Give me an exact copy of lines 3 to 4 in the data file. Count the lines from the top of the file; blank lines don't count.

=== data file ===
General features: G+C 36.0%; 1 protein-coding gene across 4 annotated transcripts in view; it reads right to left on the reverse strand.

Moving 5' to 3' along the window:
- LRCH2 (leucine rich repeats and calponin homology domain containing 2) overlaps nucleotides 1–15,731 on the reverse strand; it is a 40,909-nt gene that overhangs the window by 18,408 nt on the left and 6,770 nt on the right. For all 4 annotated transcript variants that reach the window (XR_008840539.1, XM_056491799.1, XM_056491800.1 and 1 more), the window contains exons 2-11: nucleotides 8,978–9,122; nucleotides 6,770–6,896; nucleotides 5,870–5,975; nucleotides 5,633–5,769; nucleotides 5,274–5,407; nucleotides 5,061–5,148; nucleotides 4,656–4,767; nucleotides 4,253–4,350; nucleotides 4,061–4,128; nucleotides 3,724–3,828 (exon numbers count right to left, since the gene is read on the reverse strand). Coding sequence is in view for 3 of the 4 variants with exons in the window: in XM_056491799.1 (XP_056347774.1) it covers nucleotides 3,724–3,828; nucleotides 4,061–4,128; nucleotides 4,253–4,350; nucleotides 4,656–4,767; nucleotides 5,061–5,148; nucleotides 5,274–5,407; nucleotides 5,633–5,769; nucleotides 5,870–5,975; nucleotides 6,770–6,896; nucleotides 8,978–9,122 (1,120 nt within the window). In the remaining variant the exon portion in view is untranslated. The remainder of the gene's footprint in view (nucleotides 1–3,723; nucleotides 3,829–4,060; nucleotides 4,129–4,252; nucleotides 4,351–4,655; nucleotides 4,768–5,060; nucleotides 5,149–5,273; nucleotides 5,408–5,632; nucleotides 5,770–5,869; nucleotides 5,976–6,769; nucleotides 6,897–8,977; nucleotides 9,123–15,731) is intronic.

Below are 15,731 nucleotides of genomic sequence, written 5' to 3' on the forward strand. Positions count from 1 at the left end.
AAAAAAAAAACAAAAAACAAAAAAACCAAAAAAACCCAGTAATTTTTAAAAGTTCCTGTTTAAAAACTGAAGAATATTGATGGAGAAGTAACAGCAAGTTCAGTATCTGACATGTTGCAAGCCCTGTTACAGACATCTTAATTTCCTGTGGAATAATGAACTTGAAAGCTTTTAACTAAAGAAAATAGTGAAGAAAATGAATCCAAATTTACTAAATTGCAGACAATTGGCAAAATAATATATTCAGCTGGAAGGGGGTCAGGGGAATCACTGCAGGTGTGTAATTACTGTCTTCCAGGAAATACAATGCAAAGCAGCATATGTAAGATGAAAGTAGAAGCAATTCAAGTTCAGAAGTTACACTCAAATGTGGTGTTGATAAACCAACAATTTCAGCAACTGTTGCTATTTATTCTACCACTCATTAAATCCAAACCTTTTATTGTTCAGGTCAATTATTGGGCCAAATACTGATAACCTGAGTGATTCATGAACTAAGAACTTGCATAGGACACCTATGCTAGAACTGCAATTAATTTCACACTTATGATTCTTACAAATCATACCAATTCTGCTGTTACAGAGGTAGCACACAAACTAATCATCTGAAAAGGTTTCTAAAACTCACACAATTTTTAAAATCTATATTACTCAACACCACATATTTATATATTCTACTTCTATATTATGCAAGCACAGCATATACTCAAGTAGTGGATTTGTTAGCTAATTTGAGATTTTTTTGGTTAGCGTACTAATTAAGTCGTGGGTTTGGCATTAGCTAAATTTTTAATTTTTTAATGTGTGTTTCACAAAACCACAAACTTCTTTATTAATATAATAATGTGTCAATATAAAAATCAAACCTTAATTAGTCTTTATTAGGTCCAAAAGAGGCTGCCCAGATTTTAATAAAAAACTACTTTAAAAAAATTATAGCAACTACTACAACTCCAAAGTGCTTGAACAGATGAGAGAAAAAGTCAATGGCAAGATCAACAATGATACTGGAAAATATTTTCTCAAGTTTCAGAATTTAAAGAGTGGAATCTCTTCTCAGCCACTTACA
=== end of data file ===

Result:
- LRCH2 (leucine rich repeats and calponin homology domain containing 2) overlaps nucleotides 1–15,731 on the reverse strand; it is a 40,909-nt gene that overhangs the window by 18,408 nt on the left and 6,770 nt on the right. For all 4 annotated transcript variants that reach the window (XR_008840539.1, XM_056491799.1, XM_056491800.1 and 1 more), the window contains exons 2-11: nucleotides 8,978–9,122; nucleotides 6,770–6,896; nucleotides 5,870–5,975; nucleotides 5,633–5,769; nucleotides 5,274–5,407; nucleotides 5,061–5,148; nucleotides 4,656–4,767; nucleotides 4,253–4,350; nucleotides 4,061–4,128; nucleotides 3,724–3,828 (exon numbers count right to left, since the gene is read on the reverse strand). Coding sequence is in view for 3 of the 4 variants with exons in the window: in XM_056491799.1 (XP_056347774.1) it covers nucleotides 3,724–3,828; nucleotides 4,061–4,128; nucleotides 4,253–4,350; nucleotides 4,656–4,767; nucleotides 5,061–5,148; nucleotides 5,274–5,407; nucleotides 5,633–5,769; nucleotides 5,870–5,975; nucleotides 6,770–6,896; nucleotides 8,978–9,122 (1,120 nt within the window). In the remaining variant the exon portion in view is untranslated. The remainder of the gene's footprint in view (nucleotides 1–3,723; nucleotides 3,829–4,060; nucleotides 4,129–4,252; nucleotides 4,351–4,655; nucleotides 4,768–5,060; nucleotides 5,149–5,273; nucleotides 5,408–5,632; nucleotides 5,770–5,869; nucleotides 5,976–6,769; nucleotides 6,897–8,977; nucleotides 9,123–15,731) is intronic.

Below are 15,731 nucleotides of genomic sequence, written 5' to 3' on the forward strand. Positions count from 1 at the left end.